However, just last week…and I’m really ashamed that I felt this way…a beautiful woman came into the office to interview and I mean she was gorgeous. It wasn’t for my position but there’s a guy here that I got involved with physically.

    The moment she came in…right away, I felt threatened…I’ve never ever felt that way that way toward any woman deemed attractive but because of the feelings developed for the guy, it hit me hard….so hard that I left the office to contain myself.

    No…I didn’t see my “friend” eyeing her

    Yes…she was very pleasant toward me.

    but it was me and my insecurity as I felt that I’d lost him to her when I really didn’t lose anything that was never gained in the first place.

    Woow…that felt good just typing it out!

    Thanks Clutch!

    • Mademoiselle

      I’ve been there (not at work though), and I know how it feels. Virtual hugs from me to you. Those moments are really tough, but hopefully rare.

    • Thanks Mademoiselle,

      He’s on vacation this week so I’ve had time to work on myself without him here…I’ll never do this again!

  • Trisha

    Everybody does struggle with something. Being jealousy or envy has never been one of mine. I’ve always believed if I’m jealous of your new house, I’ll never get one. If I’m jealous or envy of your hair, my hair will fall out. If I’m jealous of your trip to Paris, I’ll never see the Eiffel Tower. What’s for you is for you. And when we are ungrateful, we won’t be blessed with more. It’s almost as if we’re telling God he messed up when he knows what’s best for us. It is the best way to cut off (your) blessings.

    Even if it is something as small as complimenting a woman on how beautiful her make-up is, you may be able to give me a few tips.

    I will admit, the area in which I struggle the most with is unforgiveness. This is where I have to “Pay Attention Inward Now” to continue to work the best strategies (for me) to forgive and forget. After all, that is another way to block your blessings as well.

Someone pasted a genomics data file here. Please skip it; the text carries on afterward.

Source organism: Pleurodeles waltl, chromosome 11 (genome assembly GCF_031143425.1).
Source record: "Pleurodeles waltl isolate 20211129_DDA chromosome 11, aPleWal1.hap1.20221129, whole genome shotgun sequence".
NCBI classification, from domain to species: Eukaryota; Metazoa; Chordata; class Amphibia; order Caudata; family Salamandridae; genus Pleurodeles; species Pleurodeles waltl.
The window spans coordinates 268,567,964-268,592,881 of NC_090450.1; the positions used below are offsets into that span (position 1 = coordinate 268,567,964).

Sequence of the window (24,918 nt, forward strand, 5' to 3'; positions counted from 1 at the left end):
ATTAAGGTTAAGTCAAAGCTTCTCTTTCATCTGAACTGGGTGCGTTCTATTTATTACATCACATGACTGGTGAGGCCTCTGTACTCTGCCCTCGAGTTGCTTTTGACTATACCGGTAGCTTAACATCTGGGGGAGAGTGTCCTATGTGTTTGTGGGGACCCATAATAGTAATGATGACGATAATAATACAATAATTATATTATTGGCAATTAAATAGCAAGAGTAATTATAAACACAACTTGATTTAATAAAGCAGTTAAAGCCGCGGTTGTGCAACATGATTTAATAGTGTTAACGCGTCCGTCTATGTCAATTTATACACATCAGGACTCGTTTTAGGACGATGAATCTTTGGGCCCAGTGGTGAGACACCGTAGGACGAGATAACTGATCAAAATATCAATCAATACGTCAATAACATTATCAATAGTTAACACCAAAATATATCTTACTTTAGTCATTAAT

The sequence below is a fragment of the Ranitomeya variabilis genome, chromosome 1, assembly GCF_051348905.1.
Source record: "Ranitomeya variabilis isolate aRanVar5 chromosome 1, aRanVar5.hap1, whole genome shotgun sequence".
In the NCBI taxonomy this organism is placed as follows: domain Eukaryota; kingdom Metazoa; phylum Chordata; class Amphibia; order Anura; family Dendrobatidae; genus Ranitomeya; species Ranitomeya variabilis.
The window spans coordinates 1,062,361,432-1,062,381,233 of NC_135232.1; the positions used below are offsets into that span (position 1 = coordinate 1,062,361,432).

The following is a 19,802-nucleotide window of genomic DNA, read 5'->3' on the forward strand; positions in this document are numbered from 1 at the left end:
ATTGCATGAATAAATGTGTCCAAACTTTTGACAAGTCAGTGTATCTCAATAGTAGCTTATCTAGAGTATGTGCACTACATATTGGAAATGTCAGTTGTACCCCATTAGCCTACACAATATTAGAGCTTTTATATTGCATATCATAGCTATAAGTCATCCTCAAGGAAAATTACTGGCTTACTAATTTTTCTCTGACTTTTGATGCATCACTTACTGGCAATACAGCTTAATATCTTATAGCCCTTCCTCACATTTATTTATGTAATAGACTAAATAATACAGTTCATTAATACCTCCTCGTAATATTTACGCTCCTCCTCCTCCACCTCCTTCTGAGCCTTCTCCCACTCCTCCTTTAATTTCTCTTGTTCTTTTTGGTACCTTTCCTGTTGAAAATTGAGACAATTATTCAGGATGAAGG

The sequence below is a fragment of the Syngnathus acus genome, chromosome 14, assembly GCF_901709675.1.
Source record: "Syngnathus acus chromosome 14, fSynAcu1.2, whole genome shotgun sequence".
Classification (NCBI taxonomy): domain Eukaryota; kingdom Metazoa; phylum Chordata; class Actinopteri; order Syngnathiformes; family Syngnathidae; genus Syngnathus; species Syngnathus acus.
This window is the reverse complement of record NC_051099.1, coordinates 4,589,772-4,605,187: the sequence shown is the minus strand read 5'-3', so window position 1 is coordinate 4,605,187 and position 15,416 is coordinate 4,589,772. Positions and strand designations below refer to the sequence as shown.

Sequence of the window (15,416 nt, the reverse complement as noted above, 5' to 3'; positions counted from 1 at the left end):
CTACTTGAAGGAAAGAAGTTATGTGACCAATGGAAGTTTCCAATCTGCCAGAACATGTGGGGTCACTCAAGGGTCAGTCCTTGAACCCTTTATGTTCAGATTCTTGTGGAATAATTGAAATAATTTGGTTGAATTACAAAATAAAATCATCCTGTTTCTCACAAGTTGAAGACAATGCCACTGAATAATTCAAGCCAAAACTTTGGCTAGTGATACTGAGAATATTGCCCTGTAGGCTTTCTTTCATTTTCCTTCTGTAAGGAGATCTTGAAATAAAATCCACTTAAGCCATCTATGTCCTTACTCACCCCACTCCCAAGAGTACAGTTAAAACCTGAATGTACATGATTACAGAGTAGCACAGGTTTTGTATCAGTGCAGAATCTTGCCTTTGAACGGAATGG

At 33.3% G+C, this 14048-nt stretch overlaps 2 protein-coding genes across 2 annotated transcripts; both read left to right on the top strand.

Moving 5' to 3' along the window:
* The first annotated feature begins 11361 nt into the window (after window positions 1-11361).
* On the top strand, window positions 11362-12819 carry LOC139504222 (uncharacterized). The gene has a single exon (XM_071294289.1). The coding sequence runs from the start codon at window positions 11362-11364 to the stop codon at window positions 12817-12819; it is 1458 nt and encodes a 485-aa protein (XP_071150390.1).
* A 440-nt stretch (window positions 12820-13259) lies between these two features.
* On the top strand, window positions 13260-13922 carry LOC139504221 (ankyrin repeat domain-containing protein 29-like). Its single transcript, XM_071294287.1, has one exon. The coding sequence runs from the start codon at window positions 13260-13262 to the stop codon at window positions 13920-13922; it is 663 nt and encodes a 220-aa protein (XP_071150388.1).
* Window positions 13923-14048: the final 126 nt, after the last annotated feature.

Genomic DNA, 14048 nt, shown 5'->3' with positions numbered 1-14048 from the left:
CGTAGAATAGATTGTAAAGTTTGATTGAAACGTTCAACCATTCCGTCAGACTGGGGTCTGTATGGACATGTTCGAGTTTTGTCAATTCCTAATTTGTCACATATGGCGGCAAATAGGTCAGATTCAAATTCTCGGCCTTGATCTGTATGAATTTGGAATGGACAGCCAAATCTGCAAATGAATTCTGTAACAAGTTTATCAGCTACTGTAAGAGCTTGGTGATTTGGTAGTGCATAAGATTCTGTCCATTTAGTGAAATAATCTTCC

• Travelynn Gyrl

    The Willie Lynch Letter. The seed that planted jealousy within the black community in particular. Now the “plant” has grown out of control and it’s VERY deep.

    • Buttons

      Although it’s been discovered that the Willie Lynch Letter is not authentic, (it was written by a black man some time ago), however, the message in it is very true.

      There’s a proverb that goes: when there is no enemy within, there is no enemy without that can hurt you. We have to stop allowing the enemy “without” to cause division among us. We know that society creates a lot of circumstances that keep us against one another, like the color/complexion issue. But, we are the ones to blame when we in turn inflict that same pain onto each other by our own patterns of color-ism. We have a tendency to make darker skin sisters feel that that they aren’t pretty and that they don’t measure up to the light skin sisters. It’s issues like this that keep us in bondage and then we wonder why we can’t prosper.

    • Anon

      Can I get a Knee-groe to let the “Willie Lynch” letter alone on the internet? By the LAST NAME ALONE, ya’ll should know it is B.S. Jesus be a book of common sense.

  • Travelynn Gyrl

    Clutch, can you please delete my comment (above). I don’t know why I even bothered. Thanks!



  • sunkissbliss

    Great topic! I hope this dialogue continues and not just Black women, but all women. I’ve seen it with all women and ethnic groups. I believe Black women tend to be more transparent about it. I always felt we won’t all get the same things out of life, but somehow, we get what we need and happiness is within our reach, living in the wealthiest country in the world. Racism is real, but we continue to defy it, this website is just one small means. I don’t believe White people have it better, just different cultural and societal issues. Brunettes think blondes are over-rated, some Asians want to look more European. Our society group thinking has made this place more competitive, it’s no longer about getting married, raising kids, putting them through college, starting a small business, it’s about Forbes wealthiest lists, red carpets, social media followers, physical looks, Ivy League education from pre-school to college level, most influential, to trickle down affects of extreme credit card debt, designer handbags and shoes, bad mortgages, luxurious vacations for working (struggling) or gainfully employed people, who at a blink can lose everything impacts jealousy! I have lived above my means for the sheer joy that it (things) brings me, not as an accolade, notch to parade or to impress others. Comparing ourselves to others and what they are having, being or doing can be quite toxic! I believe when we see everyone as our equal regardless of their position in life, whether it’s the Obamas or the cashier at KFC, jealousy and envy is way less of a problem to manage. When I celebrate your good fortune, it just adds to mine (sense of well-being)!